CABHI’s “Community of Innovation” Podcast Recap: Everything You Wanted to Know About Technology and the Future of Aging

By Mark Ogilbee posted 10-27-2022 10:32 PM


The Centre for Aging and Brain Health Innovation (CABHI), an AgeTech Collaborative™ enterprise participant, hosts a podcast called “Community of Innovation.” A recent episode spotlights a panel discussion from the CABHI Summit 2022, "Everything You Wanted to Know About Technology and the Future of Aging.”  

Hosted by CABHI President and Chief Scientist Dr. Allison Sekuler, the panel included Sasha Spellman, AARP Innovation Labs’ director of startup collaboration, along with Dr. Alex Mihailidis (of AGE-WELL), Dr. David Lindeman (of CITRIS and the Banatao Institute), and Erica Lloyd (of Soul Machines). A unique participant was a “digital person” named Clara, who emceed the panel. 

Sekuler opened by asking the panelists about the single piece of AgeTech technology they’re most excited about.  

Using Clara — the digital person who introduced the panelists — as an example, Lloyd explained that people can have personalized conversations about health, behavioral changes and more with a “digital workforce,” which can connect directly to hospital patient management systems. Spellman highlighted two AgeTech Collaborative™ participants: ianacare, which provides support and a care-coordination platform for caregivers; and Tellus, which uses remote monitoring to analyze and predict health outcomes of users.  

Lindeman noted how the pandemic supercharged the behind-the-scenes data analytics that drive AgeTech solutions in ways that weren’t possible just a few years ago. Mihailidis echoed that, pointing out that predictive AI is a hot area of study, and the AgeTech space is getting the attention of quantum computing engineers. 

These are all interesting technologies, Sekuler noted, but how can we ensure that they address concerns about equity, privacy and other issues? 

Lloyd cautioned that the next wave of technology needs to learn lessons from past mistakes and take a step back. She also noted that using human-centered design, then humanizing the technology to be more responsive — in the form of digital people, for example — empowers end users to take more control of their data, as well as their health care decisions.  

Spellman reiterated how important human-centered design is for startups: Using it to test and validate their solutions keeps them focused on the everyday user and their needs, rather than becoming fixated on selling into some future partnership.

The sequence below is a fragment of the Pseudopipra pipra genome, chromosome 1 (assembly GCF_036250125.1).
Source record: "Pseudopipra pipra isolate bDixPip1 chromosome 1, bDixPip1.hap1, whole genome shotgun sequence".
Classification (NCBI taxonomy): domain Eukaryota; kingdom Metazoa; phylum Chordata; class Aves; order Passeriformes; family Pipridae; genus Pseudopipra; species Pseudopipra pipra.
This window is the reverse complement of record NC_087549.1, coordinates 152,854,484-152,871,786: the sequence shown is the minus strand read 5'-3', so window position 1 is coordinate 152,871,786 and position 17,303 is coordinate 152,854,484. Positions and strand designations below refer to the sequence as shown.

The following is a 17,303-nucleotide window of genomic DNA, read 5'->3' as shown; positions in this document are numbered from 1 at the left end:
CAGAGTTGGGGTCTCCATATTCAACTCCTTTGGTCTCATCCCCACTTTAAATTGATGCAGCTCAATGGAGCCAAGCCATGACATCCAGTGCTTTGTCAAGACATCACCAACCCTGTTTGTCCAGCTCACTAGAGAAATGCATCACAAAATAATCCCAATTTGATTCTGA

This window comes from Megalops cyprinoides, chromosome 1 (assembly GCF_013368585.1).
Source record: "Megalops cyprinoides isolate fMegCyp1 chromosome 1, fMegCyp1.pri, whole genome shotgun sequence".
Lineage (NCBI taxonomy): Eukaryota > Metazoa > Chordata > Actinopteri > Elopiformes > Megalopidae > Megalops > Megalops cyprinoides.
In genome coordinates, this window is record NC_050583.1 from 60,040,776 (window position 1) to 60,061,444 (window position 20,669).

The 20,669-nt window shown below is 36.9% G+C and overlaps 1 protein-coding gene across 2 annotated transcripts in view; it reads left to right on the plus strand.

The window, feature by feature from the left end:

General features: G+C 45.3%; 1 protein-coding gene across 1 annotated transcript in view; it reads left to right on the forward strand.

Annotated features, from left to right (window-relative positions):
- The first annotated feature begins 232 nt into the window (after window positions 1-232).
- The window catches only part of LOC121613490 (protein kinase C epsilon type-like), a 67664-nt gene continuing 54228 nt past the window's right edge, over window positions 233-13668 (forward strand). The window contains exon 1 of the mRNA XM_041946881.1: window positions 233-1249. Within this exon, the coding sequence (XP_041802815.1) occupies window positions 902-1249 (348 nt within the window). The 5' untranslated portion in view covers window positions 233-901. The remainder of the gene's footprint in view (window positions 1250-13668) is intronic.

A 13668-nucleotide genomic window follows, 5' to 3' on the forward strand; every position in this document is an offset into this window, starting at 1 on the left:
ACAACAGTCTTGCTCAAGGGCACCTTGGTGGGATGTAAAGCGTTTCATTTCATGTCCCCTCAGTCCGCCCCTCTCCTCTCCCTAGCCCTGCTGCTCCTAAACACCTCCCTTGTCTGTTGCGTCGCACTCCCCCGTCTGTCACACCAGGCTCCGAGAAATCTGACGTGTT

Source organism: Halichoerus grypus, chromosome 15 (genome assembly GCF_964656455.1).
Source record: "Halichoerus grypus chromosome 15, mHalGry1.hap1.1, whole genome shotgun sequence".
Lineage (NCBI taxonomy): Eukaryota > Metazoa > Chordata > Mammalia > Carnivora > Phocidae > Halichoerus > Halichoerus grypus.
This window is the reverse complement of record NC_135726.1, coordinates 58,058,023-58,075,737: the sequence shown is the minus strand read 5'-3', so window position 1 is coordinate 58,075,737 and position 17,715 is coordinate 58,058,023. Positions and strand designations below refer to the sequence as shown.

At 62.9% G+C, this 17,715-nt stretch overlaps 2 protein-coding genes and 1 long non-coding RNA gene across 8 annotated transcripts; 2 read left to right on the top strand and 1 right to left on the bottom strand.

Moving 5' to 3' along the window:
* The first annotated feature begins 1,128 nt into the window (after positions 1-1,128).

Lindeman said that it’s critical to train the next generation of engineers, scientists and clinicians to make sure they approach issues of privacy, security and the potential misuse of tech with thoughtfulness. Mihailidis emphasized the need for taking a global perspective to make sure innovators take into account cultural, ethnic and other differences that occur in various contexts. 

The panelists also weighed in on how the emerging developments in AgeTech that we’re seeing today will be felt a decade or two down the road.  

Spellman hopes caregivers will be less burdened by day-to-day tasks so they can focus on providing comforting companionship. This is especially critical as the caregiver shortage crisis will only intensify as we approach 2050. Mihailidis envisions a world where there is no “AgeTech” per se, but instead a more thoroughly integrated, cradle-to-grave technological ecosystem that adapts with people as they age. Similarly, Lindeman sees a world where age-friendly technology is ubiquitous, but only if inequities such as unequal access to broadband are deliberately addressed. 

Sekuler wrapped up the panel by asking each panelist to use a single word to describe the future of aging and technology.  

Lloyd sees the future as “empathetic,” as AgeTech must continue to focus on people as individuals, not as numbers or a generic demographic, so people can take control of their own lives and health. Mihailidis is “cautiously optimistic” that AgeTech innovators will continue to do great work as long as they focus on the people they are serving and their actual needs. Spellman believes everyone having a “choice” in how they live will remain a critical factor in the space as technologies advance. And Lindeman thinks AgeTech technology is still “nascent,” and that as it is increasingly applied and integrated it will be transformative for the way older adults live and society functions as a whole. 


You can listen to the entire podcast on CABHI’s website.